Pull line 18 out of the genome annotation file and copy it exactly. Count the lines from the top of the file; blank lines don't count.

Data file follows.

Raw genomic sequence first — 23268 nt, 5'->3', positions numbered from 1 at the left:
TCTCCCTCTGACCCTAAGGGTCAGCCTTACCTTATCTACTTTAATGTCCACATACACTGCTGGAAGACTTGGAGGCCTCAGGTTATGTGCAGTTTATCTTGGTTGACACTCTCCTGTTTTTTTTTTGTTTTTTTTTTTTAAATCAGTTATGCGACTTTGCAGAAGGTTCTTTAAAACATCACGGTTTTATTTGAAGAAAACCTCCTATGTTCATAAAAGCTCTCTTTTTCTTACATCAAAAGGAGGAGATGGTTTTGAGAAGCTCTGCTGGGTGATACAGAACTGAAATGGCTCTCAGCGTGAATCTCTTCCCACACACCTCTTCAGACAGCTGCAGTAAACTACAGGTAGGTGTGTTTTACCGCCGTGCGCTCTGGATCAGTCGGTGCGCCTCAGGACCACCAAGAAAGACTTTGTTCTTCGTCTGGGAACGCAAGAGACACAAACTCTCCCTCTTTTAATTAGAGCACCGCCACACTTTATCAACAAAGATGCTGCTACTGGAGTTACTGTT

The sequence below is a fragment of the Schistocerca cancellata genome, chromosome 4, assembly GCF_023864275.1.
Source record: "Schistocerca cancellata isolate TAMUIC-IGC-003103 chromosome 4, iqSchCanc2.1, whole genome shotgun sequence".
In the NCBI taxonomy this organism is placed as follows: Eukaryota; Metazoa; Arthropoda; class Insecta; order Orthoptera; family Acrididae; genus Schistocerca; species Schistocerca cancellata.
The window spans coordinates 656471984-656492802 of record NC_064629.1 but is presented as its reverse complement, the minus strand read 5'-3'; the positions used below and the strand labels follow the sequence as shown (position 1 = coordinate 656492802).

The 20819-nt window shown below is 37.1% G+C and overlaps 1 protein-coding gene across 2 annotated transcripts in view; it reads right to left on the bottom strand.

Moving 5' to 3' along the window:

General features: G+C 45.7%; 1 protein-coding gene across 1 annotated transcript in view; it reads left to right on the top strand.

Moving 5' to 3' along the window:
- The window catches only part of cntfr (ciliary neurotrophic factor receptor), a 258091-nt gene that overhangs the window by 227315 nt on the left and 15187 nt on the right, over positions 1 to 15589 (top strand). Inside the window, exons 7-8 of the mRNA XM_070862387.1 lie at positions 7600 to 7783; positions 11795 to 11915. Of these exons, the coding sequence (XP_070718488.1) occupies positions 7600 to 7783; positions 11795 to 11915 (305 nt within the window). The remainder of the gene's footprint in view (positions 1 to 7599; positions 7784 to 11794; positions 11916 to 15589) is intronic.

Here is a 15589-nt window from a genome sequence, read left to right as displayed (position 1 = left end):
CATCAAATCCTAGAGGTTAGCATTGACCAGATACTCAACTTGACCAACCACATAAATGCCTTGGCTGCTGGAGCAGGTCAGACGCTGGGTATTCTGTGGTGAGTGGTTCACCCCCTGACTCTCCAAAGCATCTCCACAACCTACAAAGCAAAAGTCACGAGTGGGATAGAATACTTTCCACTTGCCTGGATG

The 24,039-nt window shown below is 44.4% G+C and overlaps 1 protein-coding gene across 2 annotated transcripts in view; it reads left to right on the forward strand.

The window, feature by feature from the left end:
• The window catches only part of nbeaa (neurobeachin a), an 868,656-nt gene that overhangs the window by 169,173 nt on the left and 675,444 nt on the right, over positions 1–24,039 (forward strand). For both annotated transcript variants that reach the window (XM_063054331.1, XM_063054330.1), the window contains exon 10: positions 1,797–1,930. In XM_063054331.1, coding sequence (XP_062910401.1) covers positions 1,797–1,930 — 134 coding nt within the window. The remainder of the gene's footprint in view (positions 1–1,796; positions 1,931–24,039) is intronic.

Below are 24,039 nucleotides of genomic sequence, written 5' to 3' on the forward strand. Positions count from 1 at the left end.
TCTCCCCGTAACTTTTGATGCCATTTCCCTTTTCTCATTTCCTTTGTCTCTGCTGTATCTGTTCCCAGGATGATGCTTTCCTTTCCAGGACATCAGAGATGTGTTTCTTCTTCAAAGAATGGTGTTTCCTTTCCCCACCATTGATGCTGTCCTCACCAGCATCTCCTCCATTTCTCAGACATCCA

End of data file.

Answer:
TCTCCCCGTAACTTTTGATGCCATTTCCCTTTTCTCATTTCCTTTGTCTCTGCTGTATCTGTTCCCAGGATGATGCTTTCCTTTCCAGGACATCAGAGATGTGTTTCTTCTTCAAAGAATGGTGTTTCCTTTCCCCACCATTGATGCTGTCCTCACCAGCATCTCCTCCATTTCTCAGACATCCA